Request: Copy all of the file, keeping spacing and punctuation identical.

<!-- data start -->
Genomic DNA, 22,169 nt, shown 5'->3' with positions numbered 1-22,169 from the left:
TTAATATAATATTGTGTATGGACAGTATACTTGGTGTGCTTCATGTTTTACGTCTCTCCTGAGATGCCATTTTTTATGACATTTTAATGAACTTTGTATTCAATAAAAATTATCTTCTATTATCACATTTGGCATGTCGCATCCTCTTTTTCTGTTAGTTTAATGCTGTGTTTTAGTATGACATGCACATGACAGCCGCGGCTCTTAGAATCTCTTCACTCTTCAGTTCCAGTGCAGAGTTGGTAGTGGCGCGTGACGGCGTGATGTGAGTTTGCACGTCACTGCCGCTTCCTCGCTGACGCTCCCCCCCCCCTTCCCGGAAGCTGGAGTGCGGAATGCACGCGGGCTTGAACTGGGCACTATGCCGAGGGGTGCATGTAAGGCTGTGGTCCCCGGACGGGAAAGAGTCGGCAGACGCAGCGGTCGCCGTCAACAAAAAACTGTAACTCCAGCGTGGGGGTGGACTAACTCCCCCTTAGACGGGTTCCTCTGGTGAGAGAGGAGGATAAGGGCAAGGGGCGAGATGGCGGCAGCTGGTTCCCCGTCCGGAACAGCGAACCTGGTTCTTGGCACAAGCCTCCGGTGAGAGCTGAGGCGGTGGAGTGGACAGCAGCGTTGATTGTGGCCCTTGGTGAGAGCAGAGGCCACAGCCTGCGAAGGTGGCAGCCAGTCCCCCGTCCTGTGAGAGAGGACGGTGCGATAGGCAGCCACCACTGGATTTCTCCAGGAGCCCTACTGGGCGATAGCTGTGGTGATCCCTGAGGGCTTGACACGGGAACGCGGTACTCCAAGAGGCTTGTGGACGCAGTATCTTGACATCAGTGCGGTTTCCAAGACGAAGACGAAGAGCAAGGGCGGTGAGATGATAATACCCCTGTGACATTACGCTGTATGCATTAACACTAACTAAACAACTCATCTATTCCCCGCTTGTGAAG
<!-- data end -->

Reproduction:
Genomic DNA, 22,169 nt, shown 5'->3' with positions numbered 1-22,169 from the left:
TTAATATAATATTGTGTATGGACAGTATACTTGGTGTGCTTCATGTTTTACGTCTCTCCTGAGATGCCATTTTTTATGACATTTTAATGAACTTTGTATTCAATAAAAATTATCTTCTATTATCACATTTGGCATGTCGCATCCTCTTTTTCTGTTAGTTTAATGCTGTGTTTTAGTATGACATGCACATGACAGCCGCGGCTCTTAGAATCTCTTCACTCTTCAGTTCCAGTGCAGAGTTGGTAGTGGCGCGTGACGGCGTGATGTGAGTTTGCACGTCACTGCCGCTTCCTCGCTGACGCTCCCCCCCCCCTTCCCGGAAGCTGGAGTGCGGAATGCACGCGGGCTTGAACTGGGCACTATGCCGAGGGGTGCATGTAAGGCTGTGGTCCCCGGACGGGAAAGAGTCGGCAGACGCAGCGGTCGCCGTCAACAAAAAACTGTAACTCCAGCGTGGGGGTGGACTAACTCCCCCTTAGACGGGTTCCTCTGGTGAGAGAGGAGGATAAGGGCAAGGGGCGAGATGGCGGCAGCTGGTTCCCCGTCCGGAACAGCGAACCTGGTTCTTGGCACAAGCCTCCGGTGAGAGCTGAGGCGGTGGAGTGGACAGCAGCGTTGATTGTGGCCCTTGGTGAGAGCAGAGGCCACAGCCTGCGAAGGTGGCAGCCAGTCCCCCGTCCTGTGAGAGAGGACGGTGCGATAGGCAGCCACCACTGGATTTCTCCAGGAGCCCTACTGGGCGATAGCTGTGGTGATCCCTGAGGGCTTGACACGGGAACGCGGTACTCCAAGAGGCTTGTGGACGCAGTATCTTGACATCAGTGCGGTTTCCAAGACGAAGACGAAGAGCAAGGGCGGTGAGATGATAATACCCCTGTGACATTACGCTGTATGCATTAACACTAACTAAACAACTCATCTATTCCCCGCTTGTGAAG